New problems:

1) Audio cuts out in just a few minutes of use.

2) CPU usage is up. Looking at top, appears to be processes called kslowd000 and kslowd001. Googled them, and apparently they're kernel daemons used for background processing (so as not to interfere with main CPU processing?). Looking further, this might be related to my GPU, as others with kslowd issues were also using an Intel 855GM.

Decided to reboot; didn't fix #2. Decided to boot into 2.6.32-25 (was running 2.6.35, which is apparently when the kslowd problems started, at least for Ted T'so on the kernel mailing list). Not only did kslowd stop showing up in top, but now problem #1, with the audit, seems to be fixed as well (quite possibly unrelated to #2, except by differing code between the two kernels).

So, for now, will stay in 2.6.32, as it's nice to not need to schlep MP3's over to my phone to listen to music at work. Will try out 2.6.36 when it comes down the pipe, probably.

Update: went up to 2.6.35-23-generic, and it seems to have improved both issues. Will keep this updated, but for now, I'm back up to 2.6.35.

Another update: while my audio and CPU usage issues were better, laptop was locked up with a blank screen for the past two mornings when I came into work. So I'm back to 2.6.32 for now.

(work desktop): 10.04 -> 10.10

Done, no issues yet. Well, except for that odd thing with my 2nd HD coming up randomly as /dev/sda and /dev/sdc. Fixed it by putting the drive's UUID in /etc/fstab.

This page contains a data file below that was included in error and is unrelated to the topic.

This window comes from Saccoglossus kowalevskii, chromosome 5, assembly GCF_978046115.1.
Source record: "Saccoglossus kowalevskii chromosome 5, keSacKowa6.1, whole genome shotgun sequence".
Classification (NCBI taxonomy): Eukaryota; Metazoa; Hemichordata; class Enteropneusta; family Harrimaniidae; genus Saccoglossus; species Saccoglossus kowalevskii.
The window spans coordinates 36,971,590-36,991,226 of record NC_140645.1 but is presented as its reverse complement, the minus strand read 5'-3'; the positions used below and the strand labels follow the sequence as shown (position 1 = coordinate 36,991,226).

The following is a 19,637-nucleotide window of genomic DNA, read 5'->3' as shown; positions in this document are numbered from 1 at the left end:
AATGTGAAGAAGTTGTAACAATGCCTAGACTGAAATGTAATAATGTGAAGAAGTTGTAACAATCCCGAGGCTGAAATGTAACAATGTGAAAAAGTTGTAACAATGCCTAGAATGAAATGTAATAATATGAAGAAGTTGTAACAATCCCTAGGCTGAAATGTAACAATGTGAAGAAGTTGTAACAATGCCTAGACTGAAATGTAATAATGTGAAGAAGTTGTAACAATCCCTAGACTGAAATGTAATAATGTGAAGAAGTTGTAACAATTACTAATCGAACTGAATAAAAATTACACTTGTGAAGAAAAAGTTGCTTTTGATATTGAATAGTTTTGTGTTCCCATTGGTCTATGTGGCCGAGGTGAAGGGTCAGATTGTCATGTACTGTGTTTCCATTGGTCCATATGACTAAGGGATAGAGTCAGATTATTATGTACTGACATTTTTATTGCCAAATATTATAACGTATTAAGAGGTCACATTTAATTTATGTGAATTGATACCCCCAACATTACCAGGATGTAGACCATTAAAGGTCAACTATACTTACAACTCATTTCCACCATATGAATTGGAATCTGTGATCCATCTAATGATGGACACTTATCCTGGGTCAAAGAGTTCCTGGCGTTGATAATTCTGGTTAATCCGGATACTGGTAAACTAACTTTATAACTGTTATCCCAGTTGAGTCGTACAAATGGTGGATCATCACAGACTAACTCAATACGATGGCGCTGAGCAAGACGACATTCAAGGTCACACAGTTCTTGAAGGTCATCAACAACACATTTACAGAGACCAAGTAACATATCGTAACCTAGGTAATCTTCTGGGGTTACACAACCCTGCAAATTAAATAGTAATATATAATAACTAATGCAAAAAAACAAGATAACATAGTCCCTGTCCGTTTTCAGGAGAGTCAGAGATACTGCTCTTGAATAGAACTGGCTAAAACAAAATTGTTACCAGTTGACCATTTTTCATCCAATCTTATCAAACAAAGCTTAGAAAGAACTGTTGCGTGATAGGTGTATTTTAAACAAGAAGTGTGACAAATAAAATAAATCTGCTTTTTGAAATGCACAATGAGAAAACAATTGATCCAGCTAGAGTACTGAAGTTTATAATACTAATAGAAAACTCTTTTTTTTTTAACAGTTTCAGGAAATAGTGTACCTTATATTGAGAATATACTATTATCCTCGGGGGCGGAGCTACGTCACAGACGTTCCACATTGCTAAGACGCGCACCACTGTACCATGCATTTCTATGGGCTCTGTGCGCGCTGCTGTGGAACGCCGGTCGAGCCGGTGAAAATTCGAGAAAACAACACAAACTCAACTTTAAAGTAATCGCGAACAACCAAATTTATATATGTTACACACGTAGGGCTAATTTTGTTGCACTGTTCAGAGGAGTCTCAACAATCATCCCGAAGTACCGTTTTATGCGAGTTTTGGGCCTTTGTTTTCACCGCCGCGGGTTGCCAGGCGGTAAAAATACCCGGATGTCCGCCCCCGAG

Friday, August 20, 2010

Bind for Logging

Talked to Rob and Nate, and both agree that to log internal web requests, setting up my own bind is the easy way to go, then set the router to set all internal machines to it via static dns on dhcp.

Installing was a snap (straight out of Synaptic), and it just worked, right out of the box. Logging wasn't turned on, but that took 5 mins. Don't need logrotate, as bind9 logging has that built in. Manually, I wrote a cut/sort/uniq/grep script, but I didn't have mail installed, (or the brainpower left at end of day), so the script will have to wait briefly.

I set the router's static DNS to this box, and by this morning, was getting requests from the XBox and Wii, as well as Wife's Macbook.

I added an entry to my crontab to generate the filtered list, putting it into ~/bin (for no real good reason). Given the size of it, I'll probably generate it nightly, but only mail it out weekly, and just poke around with adding things to the grep filter.

Installed first mailutils, then exim4, then mutt, then finally sendemail until the latter let me send email from the command line simply, without configuring an MTA. Configuring an MTA just isn't something I have the brainpower for tonight. Anyway, my ISP doesn't require authentication from within their network, so sendemail worked like a charm, after bzipping the file down, (apparently they have a size limit, or something?)

So crontab is setup to mail the log out weekly, and we'll see how it goes.

Thursday, August 19, 2010

Kicking Ivy out of Eclipse

To make Ivy-less operation easier, I:
  • Removed all of the jars from my development project in Eclipse
  • Created a directory (outside of the project)
  • Made symbolic links from that directory to my common jar path (i.e. "ln -s /usr/share/java/spring.jar ~/dist/project", etc.)
  • Added all of the jars to my Eclipse project in one operation (by clicking Add External JARs and highlighting all of the jars in that dir)
  • Scripted the creation of the symlinks, and added the script to SVN.
It might also be worth looking into how SVN handles symbolic links, which could make it feasible to add the symlinks into the projects as well.